18 December 2014

New York

Yes, the skyscrapers exist. And so do the yellow cabs, as well as the world-famous Brooklyn Bridge. New York is all that. However, New York is all that and more. You can come here for all the above, but also to visit a truly multicultural and diverse city, a city of neighbourhoods and pretty parks. Enjoy your visit, for the city is like no other.

This post will focus only on Manhattan, as I simply did not have the time to visit the other boroughs! However, that certainly does not mean that they have nothing to offer.

New York is a city of five boroughs, Manhattan, Brooklyn, Bronx, Queens and Staten Island. Two of the airports serving the area, JFK and LaGuardia (LGA), are located in Queens, the largest borough while the third, Newark Liberty airport (EWR) is located in New Jersey.

The island of Manhattan is long and thin, and can be broadly divided into Downtown (the southern part with the main financial district), Midtown and Uptown. These definitions are not precise, and are used here simply for the purpose of this post.

New York's downtown is home to some of the city's globally famous icons, such as the Statue of Liberty.

Statue of Liberty and Battery Park
"Liberty ... is one of the greatest blessings that Heaven has bestowed upon mankind"
                                                                                                 - Miguel de Cervantes

A supreme symbol of friendship, the Statue of Liberty was a gift from France to the United States, the Statue of Liberty is the first sign many new immigrants saw of America- a symbol of freedom. A large proportion of newcomers arrived in these very waters, and were processed for entry at Ellis Island, where the immigration center now houses a museum.

Statue of Liberty
There is only one licensed operator which takes you by ferry to Liberty Island, where the statue is located. Tickets come in various classes, the tickets to the crown sell off months in advance, and even tickets to the pedestal level face a demand-supply mismatch. You can directly buy tickets over the web and turn up at the ferry terminal at South Ferry in Battery Park, or you can buy them on the spot (you can expect queues) at the nearby Castle Clinton.

Security is tight, and there will be a check just as you enter the island, and another one to go inside the statue (provided you have applicable tickets). Lockers ($2 per hour) are available at the second security check, where all food items and big backpacks must be stored, as only small personal bags and cameras are allowed in the statue.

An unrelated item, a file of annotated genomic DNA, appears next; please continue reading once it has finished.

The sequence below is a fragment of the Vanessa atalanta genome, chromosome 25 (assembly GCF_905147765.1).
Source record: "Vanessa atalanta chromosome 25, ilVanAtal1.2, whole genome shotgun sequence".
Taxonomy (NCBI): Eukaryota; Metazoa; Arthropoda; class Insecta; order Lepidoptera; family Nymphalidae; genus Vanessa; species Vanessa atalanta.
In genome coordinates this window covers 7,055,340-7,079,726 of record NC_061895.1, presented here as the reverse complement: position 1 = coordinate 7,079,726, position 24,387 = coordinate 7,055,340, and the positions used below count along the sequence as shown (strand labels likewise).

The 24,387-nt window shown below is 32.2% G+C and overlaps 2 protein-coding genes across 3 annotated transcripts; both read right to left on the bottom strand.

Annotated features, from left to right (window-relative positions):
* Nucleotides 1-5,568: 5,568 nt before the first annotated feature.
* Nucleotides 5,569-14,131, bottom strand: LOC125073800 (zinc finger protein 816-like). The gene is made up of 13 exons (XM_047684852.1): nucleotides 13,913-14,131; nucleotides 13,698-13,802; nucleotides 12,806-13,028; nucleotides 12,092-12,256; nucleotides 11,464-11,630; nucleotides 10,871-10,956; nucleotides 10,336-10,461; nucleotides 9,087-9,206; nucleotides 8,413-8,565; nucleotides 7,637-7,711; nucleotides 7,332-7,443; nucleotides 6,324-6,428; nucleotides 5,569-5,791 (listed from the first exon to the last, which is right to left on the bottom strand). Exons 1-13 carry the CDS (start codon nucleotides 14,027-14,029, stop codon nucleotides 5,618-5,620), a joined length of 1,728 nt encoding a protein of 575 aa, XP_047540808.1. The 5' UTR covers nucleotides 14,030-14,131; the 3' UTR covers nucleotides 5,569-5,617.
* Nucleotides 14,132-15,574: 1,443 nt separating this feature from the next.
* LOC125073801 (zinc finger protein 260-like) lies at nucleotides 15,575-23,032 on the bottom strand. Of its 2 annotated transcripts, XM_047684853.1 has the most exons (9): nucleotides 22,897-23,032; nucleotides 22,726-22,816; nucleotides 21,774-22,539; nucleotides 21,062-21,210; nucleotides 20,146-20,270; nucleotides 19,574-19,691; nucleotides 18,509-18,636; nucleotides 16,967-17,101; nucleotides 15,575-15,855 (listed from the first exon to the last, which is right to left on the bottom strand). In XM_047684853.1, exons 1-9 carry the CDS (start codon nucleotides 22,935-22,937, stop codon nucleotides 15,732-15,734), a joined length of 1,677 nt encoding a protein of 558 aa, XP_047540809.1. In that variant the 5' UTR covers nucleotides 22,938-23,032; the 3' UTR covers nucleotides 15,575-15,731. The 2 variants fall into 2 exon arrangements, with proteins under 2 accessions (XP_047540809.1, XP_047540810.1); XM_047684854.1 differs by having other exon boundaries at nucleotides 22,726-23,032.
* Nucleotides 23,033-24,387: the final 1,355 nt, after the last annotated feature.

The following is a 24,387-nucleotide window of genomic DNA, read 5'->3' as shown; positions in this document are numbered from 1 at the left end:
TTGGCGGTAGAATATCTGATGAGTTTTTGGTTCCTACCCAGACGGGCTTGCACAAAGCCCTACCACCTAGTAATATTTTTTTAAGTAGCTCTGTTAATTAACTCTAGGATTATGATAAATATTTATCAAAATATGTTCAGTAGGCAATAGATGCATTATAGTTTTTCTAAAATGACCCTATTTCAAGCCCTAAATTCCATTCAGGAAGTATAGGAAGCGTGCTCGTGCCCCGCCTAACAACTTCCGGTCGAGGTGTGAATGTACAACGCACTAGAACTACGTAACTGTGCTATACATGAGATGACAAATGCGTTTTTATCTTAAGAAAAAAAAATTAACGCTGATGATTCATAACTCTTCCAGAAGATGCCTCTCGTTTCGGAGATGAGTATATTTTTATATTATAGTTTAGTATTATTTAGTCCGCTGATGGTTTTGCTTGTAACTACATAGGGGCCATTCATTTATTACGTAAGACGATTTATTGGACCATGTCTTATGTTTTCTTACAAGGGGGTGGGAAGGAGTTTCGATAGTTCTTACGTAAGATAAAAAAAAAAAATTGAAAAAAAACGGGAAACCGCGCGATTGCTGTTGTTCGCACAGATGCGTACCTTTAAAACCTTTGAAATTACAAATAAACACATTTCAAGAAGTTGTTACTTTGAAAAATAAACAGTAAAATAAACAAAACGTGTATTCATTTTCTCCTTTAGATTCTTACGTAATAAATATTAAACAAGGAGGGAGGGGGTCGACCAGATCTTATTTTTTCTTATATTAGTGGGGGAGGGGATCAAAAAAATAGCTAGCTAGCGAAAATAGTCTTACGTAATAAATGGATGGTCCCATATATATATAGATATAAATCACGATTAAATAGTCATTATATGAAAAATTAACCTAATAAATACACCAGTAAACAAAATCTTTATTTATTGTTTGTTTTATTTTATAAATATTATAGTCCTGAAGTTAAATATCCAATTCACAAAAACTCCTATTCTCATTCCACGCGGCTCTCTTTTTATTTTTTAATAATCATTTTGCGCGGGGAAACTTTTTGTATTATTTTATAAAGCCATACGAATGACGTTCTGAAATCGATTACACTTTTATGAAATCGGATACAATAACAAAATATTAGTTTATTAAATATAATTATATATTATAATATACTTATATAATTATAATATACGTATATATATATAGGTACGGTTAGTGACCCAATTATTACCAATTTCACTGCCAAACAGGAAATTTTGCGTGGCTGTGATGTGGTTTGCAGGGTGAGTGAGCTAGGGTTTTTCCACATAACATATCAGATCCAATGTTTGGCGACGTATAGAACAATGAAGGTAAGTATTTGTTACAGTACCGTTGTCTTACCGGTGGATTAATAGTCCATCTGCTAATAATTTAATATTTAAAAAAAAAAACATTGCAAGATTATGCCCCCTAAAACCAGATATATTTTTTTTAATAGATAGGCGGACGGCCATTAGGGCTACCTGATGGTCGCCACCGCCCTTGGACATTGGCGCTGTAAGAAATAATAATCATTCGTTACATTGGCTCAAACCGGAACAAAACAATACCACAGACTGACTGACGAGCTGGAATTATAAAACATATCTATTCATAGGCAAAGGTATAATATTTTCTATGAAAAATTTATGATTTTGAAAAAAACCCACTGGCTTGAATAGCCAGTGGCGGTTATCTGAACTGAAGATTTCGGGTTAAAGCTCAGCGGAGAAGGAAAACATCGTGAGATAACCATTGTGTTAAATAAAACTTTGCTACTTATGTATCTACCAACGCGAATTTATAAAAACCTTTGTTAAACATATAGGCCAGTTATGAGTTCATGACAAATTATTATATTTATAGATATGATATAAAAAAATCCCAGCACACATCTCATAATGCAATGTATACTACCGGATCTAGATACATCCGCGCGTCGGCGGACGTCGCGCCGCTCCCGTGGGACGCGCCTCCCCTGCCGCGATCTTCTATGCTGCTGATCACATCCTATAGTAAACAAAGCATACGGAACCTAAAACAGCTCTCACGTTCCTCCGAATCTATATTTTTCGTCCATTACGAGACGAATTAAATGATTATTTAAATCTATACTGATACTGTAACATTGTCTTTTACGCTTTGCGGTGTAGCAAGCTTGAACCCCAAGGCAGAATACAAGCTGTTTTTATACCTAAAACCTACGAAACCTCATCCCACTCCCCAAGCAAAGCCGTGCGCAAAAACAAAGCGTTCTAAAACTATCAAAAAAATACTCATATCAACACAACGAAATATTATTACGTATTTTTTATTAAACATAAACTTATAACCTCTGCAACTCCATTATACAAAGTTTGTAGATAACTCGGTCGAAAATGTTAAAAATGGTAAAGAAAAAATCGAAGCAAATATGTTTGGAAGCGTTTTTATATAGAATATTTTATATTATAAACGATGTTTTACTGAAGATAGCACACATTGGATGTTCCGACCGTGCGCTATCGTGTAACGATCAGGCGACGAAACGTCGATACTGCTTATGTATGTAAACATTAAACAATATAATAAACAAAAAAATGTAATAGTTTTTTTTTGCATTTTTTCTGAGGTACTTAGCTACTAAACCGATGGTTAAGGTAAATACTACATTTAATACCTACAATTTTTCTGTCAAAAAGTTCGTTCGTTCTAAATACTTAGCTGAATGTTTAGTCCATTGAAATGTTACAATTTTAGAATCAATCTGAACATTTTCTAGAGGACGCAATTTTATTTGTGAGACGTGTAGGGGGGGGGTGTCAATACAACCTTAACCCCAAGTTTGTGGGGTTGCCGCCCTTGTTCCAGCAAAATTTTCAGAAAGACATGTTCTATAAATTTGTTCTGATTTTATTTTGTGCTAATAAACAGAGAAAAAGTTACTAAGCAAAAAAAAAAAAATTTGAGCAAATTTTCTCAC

There is an interesting museum in the statue, which details the entire history and story of the statue, with models of the statue's foot and ear, as well as newspaper clippings showing the reactions of the statue. The pedestal level (where I went till) offers good views of the city. 

View of the city from the Statue of Liberty

The tours go until Ellis Island, however I didn't go there. 

Battery Park offers nice views of Statue of Liberty, as well as Downtown's skyline. It is home to Castle Clinton, America's first immigration station, now a national monument.

Battery Park to Wall St
If you walk north on Broadway as soon as you leave Battery Park, you will come across the beautiful facade of the National Museum of the American Indian. Continue walking straight and you will come across the Charging Bull, also known as the Bull of Wall Street. The bull is a symbol of financial optimism and this sculpture was installed following the 1987 stock market crash. Tourists are constantly huddled around the bull for photos.

The Charging Bull
At the junction of Broadway and Wall St is Trinity Church.

Interior of Trinity Church
Built in the Gothic Revival style, the Trinity Church has a small chapel with certain relics, such as the foundation stone of the church.

Wall Street
Center of global finance, with some of the most important financial institutions in the world, Wall Street has a large impact on the entire world. Some great architecture here includes the buildings of the New York Stock Exchange (NYSE) and the Federal Hall.

New York Stock Exchange
City Hall and around
The area around City Hall Park is home to some grand buildings which house major municipal institutions, such as the City Hall and Civic Centre.

Very nearby begins the Brooklyn Bridge, connecting the boroughs of Manhattan and Brooklyn. Completed in 1883, the bridge was an engineering marvel of the time as it was the first steel-wire suspension bridge. Pedestrians and cyclists have a nice path offering good views over both the boroughs.

Brooklyn Bridge, looking towards Brooklyn
City Hall to Little Italy
New York is truly a multicultural city. You can experience this first-hand if you walk into, say, Mulberry St and enter Chinatown. There are a great number of Chinese and Vietnamese shops.

Along the way, Chinatown blends into Little Italy.

Washington Square and around
Around W 4th St in Greenwich Village is Washington Square Park, one of the city's most well-known parks. 

Washington Square Park
The surrounding neighbourhood is home to New York University.

Union Square to Madison Square